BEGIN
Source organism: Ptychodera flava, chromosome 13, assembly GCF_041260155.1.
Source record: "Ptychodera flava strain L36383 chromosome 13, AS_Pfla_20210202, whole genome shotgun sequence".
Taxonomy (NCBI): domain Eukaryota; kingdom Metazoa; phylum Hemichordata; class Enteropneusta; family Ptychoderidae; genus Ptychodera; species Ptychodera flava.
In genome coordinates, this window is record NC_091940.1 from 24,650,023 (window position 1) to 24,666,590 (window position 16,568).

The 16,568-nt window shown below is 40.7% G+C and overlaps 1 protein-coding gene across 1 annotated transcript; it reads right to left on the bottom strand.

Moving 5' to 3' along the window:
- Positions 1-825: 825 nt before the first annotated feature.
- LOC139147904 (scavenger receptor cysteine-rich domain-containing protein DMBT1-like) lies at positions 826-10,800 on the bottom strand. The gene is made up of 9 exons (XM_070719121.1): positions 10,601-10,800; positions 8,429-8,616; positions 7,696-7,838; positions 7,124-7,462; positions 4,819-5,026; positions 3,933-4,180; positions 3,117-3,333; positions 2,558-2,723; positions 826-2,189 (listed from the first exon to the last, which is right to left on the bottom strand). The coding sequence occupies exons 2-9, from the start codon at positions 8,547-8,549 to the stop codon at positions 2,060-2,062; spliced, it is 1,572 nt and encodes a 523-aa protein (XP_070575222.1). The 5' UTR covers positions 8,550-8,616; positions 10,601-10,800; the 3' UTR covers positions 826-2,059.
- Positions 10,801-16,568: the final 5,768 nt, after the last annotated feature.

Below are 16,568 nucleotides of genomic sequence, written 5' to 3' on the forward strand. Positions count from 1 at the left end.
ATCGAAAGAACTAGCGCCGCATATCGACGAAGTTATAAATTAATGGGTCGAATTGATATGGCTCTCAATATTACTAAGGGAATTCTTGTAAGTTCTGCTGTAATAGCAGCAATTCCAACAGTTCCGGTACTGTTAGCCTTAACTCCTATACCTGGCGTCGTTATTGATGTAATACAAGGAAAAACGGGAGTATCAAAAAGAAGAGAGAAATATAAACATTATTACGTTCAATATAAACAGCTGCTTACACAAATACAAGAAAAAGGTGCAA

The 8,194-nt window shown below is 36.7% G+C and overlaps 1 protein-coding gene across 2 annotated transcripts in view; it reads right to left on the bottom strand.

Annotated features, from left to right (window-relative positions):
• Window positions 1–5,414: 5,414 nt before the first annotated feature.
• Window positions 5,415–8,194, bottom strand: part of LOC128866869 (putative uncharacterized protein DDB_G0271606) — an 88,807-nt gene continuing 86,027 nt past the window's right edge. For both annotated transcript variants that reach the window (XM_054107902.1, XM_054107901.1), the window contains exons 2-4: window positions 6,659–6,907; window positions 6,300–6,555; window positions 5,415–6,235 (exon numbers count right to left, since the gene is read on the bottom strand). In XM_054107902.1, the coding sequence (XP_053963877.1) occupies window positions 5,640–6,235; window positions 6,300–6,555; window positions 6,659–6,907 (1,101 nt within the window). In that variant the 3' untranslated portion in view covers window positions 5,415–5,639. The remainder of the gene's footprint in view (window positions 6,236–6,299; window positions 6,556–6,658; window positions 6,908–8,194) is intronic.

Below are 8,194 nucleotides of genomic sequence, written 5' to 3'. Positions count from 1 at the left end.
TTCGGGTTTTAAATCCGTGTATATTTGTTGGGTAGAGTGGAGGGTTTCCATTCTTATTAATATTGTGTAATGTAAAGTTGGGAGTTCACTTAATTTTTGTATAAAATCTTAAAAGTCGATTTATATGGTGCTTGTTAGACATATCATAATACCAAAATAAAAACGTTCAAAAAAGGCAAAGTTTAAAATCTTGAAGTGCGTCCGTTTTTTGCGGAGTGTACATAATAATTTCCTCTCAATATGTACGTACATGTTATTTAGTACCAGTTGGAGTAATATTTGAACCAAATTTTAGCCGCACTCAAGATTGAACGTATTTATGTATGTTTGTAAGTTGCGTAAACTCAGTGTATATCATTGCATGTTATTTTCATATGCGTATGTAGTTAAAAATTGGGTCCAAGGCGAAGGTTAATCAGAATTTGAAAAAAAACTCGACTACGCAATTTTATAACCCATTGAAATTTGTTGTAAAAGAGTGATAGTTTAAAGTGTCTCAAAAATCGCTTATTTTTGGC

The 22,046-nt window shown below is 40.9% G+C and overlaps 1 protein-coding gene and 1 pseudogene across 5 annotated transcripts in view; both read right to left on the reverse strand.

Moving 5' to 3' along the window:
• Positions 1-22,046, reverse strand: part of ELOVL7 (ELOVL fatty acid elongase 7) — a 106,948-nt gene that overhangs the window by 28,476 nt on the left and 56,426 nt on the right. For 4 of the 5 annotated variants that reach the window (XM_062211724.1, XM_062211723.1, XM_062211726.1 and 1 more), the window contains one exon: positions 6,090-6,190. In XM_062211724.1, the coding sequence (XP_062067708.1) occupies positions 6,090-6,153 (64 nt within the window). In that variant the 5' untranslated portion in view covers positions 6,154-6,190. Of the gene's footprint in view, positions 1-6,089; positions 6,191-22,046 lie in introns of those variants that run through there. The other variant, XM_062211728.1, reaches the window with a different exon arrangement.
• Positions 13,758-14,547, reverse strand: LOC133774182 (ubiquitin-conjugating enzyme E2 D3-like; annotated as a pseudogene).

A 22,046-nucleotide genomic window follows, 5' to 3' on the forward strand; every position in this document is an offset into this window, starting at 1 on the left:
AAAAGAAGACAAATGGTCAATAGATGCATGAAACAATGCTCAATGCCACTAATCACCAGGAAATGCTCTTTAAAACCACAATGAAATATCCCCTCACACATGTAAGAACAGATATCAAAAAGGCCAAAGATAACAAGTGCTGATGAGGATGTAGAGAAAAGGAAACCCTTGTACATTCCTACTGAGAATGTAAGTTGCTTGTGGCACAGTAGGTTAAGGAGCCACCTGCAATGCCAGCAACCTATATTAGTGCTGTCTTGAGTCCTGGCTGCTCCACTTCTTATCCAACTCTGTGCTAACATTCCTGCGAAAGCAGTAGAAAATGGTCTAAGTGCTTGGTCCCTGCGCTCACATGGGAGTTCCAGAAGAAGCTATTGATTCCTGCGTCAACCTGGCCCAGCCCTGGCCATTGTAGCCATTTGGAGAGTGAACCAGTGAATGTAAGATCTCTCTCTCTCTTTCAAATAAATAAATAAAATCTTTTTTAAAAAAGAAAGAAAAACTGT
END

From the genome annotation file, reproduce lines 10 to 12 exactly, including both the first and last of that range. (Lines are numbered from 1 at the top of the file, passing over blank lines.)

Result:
Below are 16,568 nucleotides of genomic sequence, written 5' to 3' on the forward strand. Positions count from 1 at the left end.
ATCGAAAGAACTAGCGCCGCATATCGACGAAGTTATAAATTAATGGGTCGAATTGATATGGCTCTCAATATTACTAAGGGAATTCTTGTAAGTTCTGCTGTAATAGCAGCAATTCCAACAGTTCCGGTACTGTTAGCCTTAACTCCTATACCTGGCGTCGTTATTGATGTAATACAAGGAAAAACGGGAGTATCAAAAAGAAGAGAGAAATATAAACATTATTACGTTCAATATAAACAGCTGCTTACACAAATACAAGAAAAAGGTGCAA

The 8,194-nt window shown below is 36.7% G+C and overlaps 1 protein-coding gene across 2 annotated transcripts in view; it reads right to left on the bottom strand.